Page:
3: Excerpts from book review of "Bread Givers," the "New York Times," 1925.
Bread Givers received a very positive review in the New York Times soon after its publication. These excerpts highlight the importance of the relationship between the narrator, Sara, and her father.
Suggested Activities: Read the first excerpt with students. Ask them if they agree with the reviewer that “The character of Reb Smolinsky is magnificent, robust, full of contrarieties.” Ask: why would it be a good thing, as this reviewer suggests, for a character to be full of “contrarieties” or contradictions? Then turn to the scene discussed in this excerpt, on p. 13–14 in the Persea Books edition. What happens when Sara’s mother suggests that they move Reb Smolinsky’s books from the front room to the kitchen? Why might the book reviewer have focused on this scene in trying to illustrate the character of Reb Smolinsky? Why does the reviewer call this scene the Reb’s “first great surrender”?
Have students write a couple of paragraphs describing the relationship between Sara and her father, and then share their descriptions with the class. As a class, make a list of some of the opposite poles Sara and her father represent (e.g., new world and old world, future and past, modernity and tradition) and discuss how these opposites clash and also blur in the novel.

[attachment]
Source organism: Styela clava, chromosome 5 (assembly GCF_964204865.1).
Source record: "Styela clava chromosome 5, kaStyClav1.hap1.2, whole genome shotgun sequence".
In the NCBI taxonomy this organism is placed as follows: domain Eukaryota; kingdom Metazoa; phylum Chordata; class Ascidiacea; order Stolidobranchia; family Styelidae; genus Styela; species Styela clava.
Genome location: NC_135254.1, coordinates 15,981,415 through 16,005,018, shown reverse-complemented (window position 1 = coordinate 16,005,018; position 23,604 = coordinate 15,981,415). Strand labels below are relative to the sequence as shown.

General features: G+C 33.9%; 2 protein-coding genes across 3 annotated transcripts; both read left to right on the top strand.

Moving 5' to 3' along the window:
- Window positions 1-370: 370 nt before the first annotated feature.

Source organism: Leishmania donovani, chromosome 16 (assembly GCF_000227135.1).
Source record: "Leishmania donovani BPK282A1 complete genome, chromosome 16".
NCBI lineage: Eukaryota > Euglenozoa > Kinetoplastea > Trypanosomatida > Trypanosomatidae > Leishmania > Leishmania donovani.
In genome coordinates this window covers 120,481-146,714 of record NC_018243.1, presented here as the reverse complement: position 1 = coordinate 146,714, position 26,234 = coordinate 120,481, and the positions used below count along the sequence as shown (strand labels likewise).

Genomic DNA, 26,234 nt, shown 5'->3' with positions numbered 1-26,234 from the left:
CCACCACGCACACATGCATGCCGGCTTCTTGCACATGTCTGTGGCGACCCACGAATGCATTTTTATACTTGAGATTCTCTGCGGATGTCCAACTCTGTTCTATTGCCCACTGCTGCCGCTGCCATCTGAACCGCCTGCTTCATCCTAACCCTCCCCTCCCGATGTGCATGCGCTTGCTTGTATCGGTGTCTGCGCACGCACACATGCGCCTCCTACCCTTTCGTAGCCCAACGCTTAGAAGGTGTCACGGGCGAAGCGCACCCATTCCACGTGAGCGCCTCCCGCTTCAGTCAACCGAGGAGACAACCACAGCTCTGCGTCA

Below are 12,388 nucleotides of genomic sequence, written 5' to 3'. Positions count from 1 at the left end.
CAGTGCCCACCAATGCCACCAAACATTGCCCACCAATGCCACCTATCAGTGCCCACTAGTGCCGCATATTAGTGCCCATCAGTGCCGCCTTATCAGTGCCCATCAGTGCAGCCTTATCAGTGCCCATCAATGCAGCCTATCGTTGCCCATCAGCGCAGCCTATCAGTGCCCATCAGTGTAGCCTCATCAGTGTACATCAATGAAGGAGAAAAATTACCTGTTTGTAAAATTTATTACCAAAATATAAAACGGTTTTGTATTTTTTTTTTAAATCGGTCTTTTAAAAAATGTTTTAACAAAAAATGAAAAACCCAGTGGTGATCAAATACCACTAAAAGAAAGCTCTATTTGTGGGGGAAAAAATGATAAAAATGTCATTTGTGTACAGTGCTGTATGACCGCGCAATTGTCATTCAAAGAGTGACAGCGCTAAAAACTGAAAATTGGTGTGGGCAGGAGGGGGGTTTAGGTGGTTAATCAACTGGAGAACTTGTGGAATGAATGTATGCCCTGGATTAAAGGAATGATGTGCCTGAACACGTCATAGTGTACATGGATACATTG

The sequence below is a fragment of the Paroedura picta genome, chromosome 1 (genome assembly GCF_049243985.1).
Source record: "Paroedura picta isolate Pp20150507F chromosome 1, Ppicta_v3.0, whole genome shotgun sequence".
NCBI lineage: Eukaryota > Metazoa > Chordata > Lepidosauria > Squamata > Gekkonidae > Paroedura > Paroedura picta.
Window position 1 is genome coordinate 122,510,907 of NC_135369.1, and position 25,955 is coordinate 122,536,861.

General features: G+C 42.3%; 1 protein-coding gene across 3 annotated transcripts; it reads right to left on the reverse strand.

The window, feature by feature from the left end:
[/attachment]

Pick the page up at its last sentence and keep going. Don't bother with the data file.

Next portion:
Now read the second review excerpt. Ask students: what does the reviewer mean by “She is the Reb translated into the American idiom”? Do you agree with that statement? In what ways are Sara and her father similar, despite their polarity?
Source: Anonymous, “Turbulent Folkways of the Ghetto in a New Novel” (The New York Times, September 13, 1925), https://timesmachine.nytimes.com/timesmachine/1925/09/13/104186316.pdf?pdf_redirect=true&ip=0, accessed March 6, 2020.